From the Archives – Chronic Anxiety in Physical Illness
Dr. Bowen spoke at a conference on cancer in 1978 about his thinking of how a disease like cancer could develop. It was quite different thinking at the time. He started by making the point that most psychiatrists (which he was) talked about families as systems or the family as a unit, but didn’t really operate from a systems perspective. “I seriously doubt if even the most experienced family researcher, therapist, can think and act systems more than a fraction of the time.”
Your Stress is my Reactivity
He was clear that stress is a stimulus (a stressor stresses the organism) and anxiety is the response. Anxiety is the emotional reactivity to real or imagined stress or threat. But more importantly, he observed that person B would respond to a threat to person A. This is a key finding for understanding the family as a unit: stress on one creates responses in others. He also observed that anxiety is infectious. Your response (anxiety) to stress (a stimulus) to me ends up creating my response of … anxiety!
Reactions to Illness
Dr. Bowen also noticed that individuals react more to the real or perceived degree of threat that an illness poses than to the type of illness itself. This makes sense from the perspective of “emotional reactiveness to a real or imagined threat.” The implication of this is that how individuals think about an illness can be part of the problem a disease presents. Dr. Bowen grew to see disease as a dysfunction of the family unit based on how anxiety spread and grew in a family. The other aspect of seeing illnesses as dysfunction is that we can view things along a continuum which allows for different levels of reactions to what might appear to be similar stressors.
“An automatic reaction of the organism is to get free of the pain of anxiety. We avoid the things that make us anxious.”
“It is sustained or chronic anxiety that is most useful in determining the level of differentiation of self. If anxiety is sufficiently low, almost any organism can appear normal in the sense that it is symptom-free. When anxiety increases and remains chronic for a certain period, the organism develops tension, either within itself or in the relationship system, and the tension results in symptoms or dysfunction or sickness. The tension may result in physiological symptoms or physical illness, in emotional dysfunction, in social illness characterized by impulsiveness or withdrawal, or by social misbehaviour.” (1)
“Leaves anxiety high enough and long enough, and a symptom will emerge from the weakest area of the individual.”
Level of Differentiation of Self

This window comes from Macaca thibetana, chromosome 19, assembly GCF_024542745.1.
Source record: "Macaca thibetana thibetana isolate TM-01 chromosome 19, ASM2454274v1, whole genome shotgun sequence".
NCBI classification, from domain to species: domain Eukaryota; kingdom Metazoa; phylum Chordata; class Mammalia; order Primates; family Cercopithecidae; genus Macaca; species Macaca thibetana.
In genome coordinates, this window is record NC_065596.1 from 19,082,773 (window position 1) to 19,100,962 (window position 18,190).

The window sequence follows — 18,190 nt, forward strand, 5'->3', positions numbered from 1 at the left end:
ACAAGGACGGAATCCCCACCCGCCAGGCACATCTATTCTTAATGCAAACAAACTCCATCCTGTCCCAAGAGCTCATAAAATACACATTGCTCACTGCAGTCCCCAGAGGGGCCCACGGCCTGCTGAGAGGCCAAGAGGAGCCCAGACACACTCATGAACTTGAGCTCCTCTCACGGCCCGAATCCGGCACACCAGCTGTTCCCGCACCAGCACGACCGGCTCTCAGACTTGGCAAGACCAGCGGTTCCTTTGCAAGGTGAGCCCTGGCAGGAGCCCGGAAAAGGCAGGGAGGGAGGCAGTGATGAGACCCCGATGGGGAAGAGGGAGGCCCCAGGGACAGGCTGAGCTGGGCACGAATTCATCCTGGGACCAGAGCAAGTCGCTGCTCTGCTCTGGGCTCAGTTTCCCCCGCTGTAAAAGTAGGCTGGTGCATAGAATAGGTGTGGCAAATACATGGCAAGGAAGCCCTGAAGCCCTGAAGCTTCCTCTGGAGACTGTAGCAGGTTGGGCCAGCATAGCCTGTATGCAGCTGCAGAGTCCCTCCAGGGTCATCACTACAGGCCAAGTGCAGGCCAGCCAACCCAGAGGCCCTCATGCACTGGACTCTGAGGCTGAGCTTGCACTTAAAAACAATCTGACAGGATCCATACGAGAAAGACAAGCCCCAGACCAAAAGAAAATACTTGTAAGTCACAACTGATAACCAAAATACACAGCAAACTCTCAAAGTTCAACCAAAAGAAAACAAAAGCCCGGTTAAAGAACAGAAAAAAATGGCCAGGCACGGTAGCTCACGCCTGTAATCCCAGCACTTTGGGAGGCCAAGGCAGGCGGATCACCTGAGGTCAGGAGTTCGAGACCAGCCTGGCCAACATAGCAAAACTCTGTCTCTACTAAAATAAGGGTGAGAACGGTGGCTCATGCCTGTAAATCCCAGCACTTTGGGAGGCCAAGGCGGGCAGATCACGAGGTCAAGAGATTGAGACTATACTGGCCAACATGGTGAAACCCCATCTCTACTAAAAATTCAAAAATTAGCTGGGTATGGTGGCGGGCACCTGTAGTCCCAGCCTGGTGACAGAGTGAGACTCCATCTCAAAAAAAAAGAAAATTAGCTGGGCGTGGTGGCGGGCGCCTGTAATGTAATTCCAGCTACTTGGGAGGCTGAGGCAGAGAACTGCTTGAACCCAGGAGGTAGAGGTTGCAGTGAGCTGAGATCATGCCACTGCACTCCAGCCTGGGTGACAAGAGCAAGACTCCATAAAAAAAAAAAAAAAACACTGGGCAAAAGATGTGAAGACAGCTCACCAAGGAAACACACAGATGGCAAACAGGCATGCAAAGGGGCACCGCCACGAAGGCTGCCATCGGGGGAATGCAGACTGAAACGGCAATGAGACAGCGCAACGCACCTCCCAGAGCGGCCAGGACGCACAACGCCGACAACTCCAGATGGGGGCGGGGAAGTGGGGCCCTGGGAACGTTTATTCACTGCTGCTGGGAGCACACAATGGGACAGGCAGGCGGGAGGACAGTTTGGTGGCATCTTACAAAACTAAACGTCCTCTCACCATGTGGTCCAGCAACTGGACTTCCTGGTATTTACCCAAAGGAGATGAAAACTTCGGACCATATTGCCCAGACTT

One’s level of differentiation and level of chronic anxiety are closely related. Lower levels of differentiation will generally result in greater levels of perceived threats, which generate anxiety. This will be more chronic, depending on one’s level of differentiation. For example, this sensitivity operates in relationships and can also result in a chronic level of vigilance toward others. Since it’s normal not to want to feel discomfort, one will do things to adapt and have the discomfort reduced. But since one’s level of differentiation isn’t changing, the source of the tension doesn’t go away. The individual can only work at constantly trying to ‘adapt.’ Bring in more stress, and the adapting can become dysfunctional or manifest as a physical symptom emerging “from the weakest area of the individual.”
Emotion Programming and Genetics
Almost 50 years ago, Dr. Bowen believed genes would not be the obvious source of illnesses. For one reason, we have too many genes, and they work as a system. But that doesn’t mean we don’t have vulnerabilities from our genetic makeup. He also talked about “emotional programming” that comes out of our multi-generational past. Here’s an analogy. If the body is a car, and the self is the driver, then drivers that are overreactive will tend to have more accidents, and the weakest part of their car will break down first. The more “functional” the driver, the longer, on average, the car will last.
So chronic anxiety, the chronic response to perceived threats, is related to one’s level of differentiation. Combine this with how I can pick up on others’ chronic stress, and they can pick up on mine. Then add that chronic stress is a factor in almost any illness and how one responds to illness. Thus, working to define myself in my relationships is not only good for my health, but it’s also good for the health of the system.
I invite you to observe how stressors and anxiety operate in your systems.
Thank you for your interest in family systems.
A transcript of the recording is here.
Learn more about Bowen family systems theory here.
Dr. Kerr’s article in the Atlantic on Chronic Anxiety is here.
(1) Bowen, Murray; Bowen, Murray. Family Therapy in Clinical Practice (pp. 361-362). Jason Aronson, Inc.. Kindle Edition.